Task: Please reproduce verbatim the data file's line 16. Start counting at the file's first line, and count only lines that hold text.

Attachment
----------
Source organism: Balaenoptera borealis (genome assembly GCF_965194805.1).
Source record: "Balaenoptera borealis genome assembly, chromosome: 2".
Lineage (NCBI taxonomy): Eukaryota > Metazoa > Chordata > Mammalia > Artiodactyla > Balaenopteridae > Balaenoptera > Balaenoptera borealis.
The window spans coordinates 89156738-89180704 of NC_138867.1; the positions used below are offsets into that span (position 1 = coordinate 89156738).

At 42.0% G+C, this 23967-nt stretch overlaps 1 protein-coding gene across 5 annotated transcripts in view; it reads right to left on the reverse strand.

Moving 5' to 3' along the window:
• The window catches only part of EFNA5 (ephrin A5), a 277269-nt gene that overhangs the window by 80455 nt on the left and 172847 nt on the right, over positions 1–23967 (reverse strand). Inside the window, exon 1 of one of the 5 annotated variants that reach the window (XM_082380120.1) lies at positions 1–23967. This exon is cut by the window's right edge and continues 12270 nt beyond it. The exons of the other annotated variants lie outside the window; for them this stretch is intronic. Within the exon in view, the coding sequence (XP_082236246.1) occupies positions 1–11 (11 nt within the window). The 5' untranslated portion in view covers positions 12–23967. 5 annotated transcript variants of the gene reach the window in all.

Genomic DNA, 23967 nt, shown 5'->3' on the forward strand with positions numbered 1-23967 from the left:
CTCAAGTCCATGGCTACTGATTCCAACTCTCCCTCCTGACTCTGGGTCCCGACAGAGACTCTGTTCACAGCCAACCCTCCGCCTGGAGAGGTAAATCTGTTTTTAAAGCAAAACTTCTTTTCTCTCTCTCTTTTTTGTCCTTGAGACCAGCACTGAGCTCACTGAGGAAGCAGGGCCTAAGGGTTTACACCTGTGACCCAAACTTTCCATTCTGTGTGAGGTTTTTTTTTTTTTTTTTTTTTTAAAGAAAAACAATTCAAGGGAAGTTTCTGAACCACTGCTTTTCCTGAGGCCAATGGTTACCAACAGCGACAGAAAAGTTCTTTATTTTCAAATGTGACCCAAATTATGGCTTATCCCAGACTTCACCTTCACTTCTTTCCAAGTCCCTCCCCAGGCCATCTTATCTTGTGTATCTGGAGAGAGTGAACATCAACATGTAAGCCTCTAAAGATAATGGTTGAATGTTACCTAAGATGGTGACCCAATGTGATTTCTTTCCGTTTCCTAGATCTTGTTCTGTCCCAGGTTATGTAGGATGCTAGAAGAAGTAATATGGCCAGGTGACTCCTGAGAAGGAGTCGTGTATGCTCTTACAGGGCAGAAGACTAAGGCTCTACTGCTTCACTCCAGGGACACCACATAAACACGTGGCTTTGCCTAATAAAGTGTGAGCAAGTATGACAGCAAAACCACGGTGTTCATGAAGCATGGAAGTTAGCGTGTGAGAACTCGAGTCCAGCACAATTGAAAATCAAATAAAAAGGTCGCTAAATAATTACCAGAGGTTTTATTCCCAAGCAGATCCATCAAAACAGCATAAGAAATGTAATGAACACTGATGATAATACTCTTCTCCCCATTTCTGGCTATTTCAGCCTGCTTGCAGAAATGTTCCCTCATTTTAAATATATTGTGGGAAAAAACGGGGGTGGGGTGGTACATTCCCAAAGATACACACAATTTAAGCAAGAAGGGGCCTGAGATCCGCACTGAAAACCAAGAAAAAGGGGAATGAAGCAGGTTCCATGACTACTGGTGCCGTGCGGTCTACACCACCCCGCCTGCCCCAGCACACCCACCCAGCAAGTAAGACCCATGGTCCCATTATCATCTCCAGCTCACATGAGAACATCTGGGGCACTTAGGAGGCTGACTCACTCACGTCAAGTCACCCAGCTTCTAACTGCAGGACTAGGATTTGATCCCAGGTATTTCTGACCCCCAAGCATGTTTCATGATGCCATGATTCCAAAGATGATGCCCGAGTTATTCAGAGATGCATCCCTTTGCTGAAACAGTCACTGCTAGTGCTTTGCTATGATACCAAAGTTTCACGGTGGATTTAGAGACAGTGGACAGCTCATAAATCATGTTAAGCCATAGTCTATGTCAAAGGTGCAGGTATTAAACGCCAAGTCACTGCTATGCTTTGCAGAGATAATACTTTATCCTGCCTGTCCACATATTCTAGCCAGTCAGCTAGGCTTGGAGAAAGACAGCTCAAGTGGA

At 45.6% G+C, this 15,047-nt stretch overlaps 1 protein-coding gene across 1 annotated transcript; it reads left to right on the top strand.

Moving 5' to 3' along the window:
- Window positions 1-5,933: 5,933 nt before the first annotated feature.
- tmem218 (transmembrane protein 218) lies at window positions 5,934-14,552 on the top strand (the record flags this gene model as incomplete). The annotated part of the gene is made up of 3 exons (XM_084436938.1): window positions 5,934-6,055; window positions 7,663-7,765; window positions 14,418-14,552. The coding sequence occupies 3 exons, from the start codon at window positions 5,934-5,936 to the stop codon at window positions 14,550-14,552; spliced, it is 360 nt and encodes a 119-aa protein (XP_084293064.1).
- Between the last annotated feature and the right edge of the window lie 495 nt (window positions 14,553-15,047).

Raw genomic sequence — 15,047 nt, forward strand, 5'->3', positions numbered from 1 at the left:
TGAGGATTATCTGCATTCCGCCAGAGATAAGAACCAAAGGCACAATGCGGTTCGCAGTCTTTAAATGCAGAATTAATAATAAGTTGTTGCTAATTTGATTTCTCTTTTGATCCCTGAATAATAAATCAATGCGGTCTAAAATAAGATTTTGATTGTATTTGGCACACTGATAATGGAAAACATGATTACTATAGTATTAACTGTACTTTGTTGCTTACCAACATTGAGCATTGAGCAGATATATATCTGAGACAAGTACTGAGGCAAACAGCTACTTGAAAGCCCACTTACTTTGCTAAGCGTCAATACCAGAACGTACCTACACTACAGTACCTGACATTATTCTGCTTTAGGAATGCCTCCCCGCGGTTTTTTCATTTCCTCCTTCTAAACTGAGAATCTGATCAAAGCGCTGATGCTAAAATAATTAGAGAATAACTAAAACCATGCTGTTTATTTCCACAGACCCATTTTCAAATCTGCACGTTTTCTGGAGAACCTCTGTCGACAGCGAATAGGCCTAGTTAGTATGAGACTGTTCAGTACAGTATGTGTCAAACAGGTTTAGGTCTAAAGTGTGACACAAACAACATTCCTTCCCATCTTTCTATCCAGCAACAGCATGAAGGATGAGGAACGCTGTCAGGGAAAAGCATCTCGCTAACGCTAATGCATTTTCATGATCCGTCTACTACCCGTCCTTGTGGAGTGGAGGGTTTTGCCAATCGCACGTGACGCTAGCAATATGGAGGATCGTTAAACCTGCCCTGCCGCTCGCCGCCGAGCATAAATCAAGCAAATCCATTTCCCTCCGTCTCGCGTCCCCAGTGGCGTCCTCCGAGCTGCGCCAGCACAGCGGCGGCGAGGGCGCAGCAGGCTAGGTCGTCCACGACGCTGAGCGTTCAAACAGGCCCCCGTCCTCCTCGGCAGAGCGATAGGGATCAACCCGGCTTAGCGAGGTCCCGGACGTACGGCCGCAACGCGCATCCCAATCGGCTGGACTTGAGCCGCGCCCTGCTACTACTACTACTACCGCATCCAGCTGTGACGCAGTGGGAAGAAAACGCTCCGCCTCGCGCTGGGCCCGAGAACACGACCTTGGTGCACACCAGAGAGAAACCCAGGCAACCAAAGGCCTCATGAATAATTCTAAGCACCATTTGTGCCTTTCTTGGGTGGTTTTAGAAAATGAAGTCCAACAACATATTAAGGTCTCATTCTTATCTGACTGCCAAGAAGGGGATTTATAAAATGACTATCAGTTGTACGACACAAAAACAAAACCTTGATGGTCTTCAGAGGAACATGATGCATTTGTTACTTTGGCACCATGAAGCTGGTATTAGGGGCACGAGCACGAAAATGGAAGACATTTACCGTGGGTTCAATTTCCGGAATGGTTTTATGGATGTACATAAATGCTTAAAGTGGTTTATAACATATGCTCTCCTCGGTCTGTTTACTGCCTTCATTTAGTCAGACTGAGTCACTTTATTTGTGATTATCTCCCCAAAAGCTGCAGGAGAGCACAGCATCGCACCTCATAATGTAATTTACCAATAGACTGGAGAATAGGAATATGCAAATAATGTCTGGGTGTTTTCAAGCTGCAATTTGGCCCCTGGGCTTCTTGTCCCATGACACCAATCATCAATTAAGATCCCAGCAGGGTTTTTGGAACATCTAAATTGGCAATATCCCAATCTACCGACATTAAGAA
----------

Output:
TGAGGATTATCTGCATTCCGCCAGAGATAAGAACCAAAGGCACAATGCGGTTCGCAGTCTTTAAATGCAGAATTAATAATAAGTTGTTGCTAATTTGATTTCTCTTTTGATCCCTGAATAATAAATCAATGCGGTCTAAAATAAGATTTTGATTGTATTTGGCACACTGATAATGGAAAACATGATTACTATAGTATTAACTGTACTTTGTTGCTTACCAACATTGAGCATTGAGCAGATATATATCTGAGACAAGTACTGAGGCAAACAGCTACTTGAAAGCCCACTTACTTTGCTAAGCGTCAATACCAGAACGTACCTACACTACAGTACCTGACATTATTCTGCTTTAGGAATGCCTCCCCGCGGTTTTTTCATTTCCTCCTTCTAAACTGAGAATCTGATCAAAGCGCTGATGCTAAAATAATTAGAGAATAACTAAAACCATGCTGTTTATTTCCACAGACCCATTTTCAAATCTGCACGTTTTCTGGAGAACCTCTGTCGACAGCGAATAGGCCTAGTTAGTATGAGACTGTTCAGTACAGTATGTGTCAAACAGGTTTAGGTCTAAAGTGTGACACAAACAACATTCCTTCCCATCTTTCTATCCAGCAACAGCATGAAGGATGAGGAACGCTGTCAGGGAAAAGCATCTCGCTAACGCTAATGCATTTTCATGATCCGTCTACTACCCGTCCTTGTGGAGTGGAGGGTTTTGCCAATCGCACGTGACGCTAGCAATATGGAGGATCGTTAAACCTGCCCTGCCGCTCGCCGCCGAGCATAAATCAAGCAAATCCATTTCCCTCCGTCTCGCGTCCCCAGTGGCGTCCTCCGAGCTGCGCCAGCACAGCGGCGGCGAGGGCGCAGCAGGCTAGGTCGTCCACGACGCTGAGCGTTCAAACAGGCCCCCGTCCTCCTCGGCAGAGCGATAGGGATCAACCCGGCTTAGCGAGGTCCCGGACGTACGGCCGCAACGCGCATCCCAATCGGCTGGACTTGAGCCGCGCCCTGCTACTACTACTACTACCGCATCCAGCTGTGACGCAGTGGGAAGAAAACGCTCCGCCTCGCGCTGGGCCCGAGAACACGACCTTGGTGCACACCAGAGAGAAACCCAGGCAACCAAAGGCCTCATGAATAATTCTAAGCACCATTTGTGCCTTTCTTGGGTGGTTTTAGAAAATGAAGTCCAACAACATATTAAGGTCTCATTCTTATCTGACTGCCAAGAAGGGGATTTATAAAATGACTATCAGTTGTACGACACAAAAACAAAACCTTGATGGTCTTCAGAGGAACATGATGCATTTGTTACTTTGGCACCATGAAGCTGGTATTAGGGGCACGAGCACGAAAATGGAAGACATTTACCGTGGGTTCAATTTCCGGAATGGTTTTATGGATGTACATAAATGCTTAAAGTGGTTTATAACATATGCTCTCCTCGGTCTGTTTACTGCCTTCATTTAGTCAGACTGAGTCACTTTATTTGTGATTATCTCCCCAAAAGCTGCAGGAGAGCACAGCATCGCACCTCATAATGTAATTTACCAATAGACTGGAGAATAGGAATATGCAAATAATGTCTGGGTGTTTTCAAGCTGCAATTTGGCCCCTGGGCTTCTTGTCCCATGACACCAATCATCAATTAAGATCCCAGCAGGGTTTTTGGAACATCTAAATTGGCAATATCCCAATCTACCGACATTAAGAA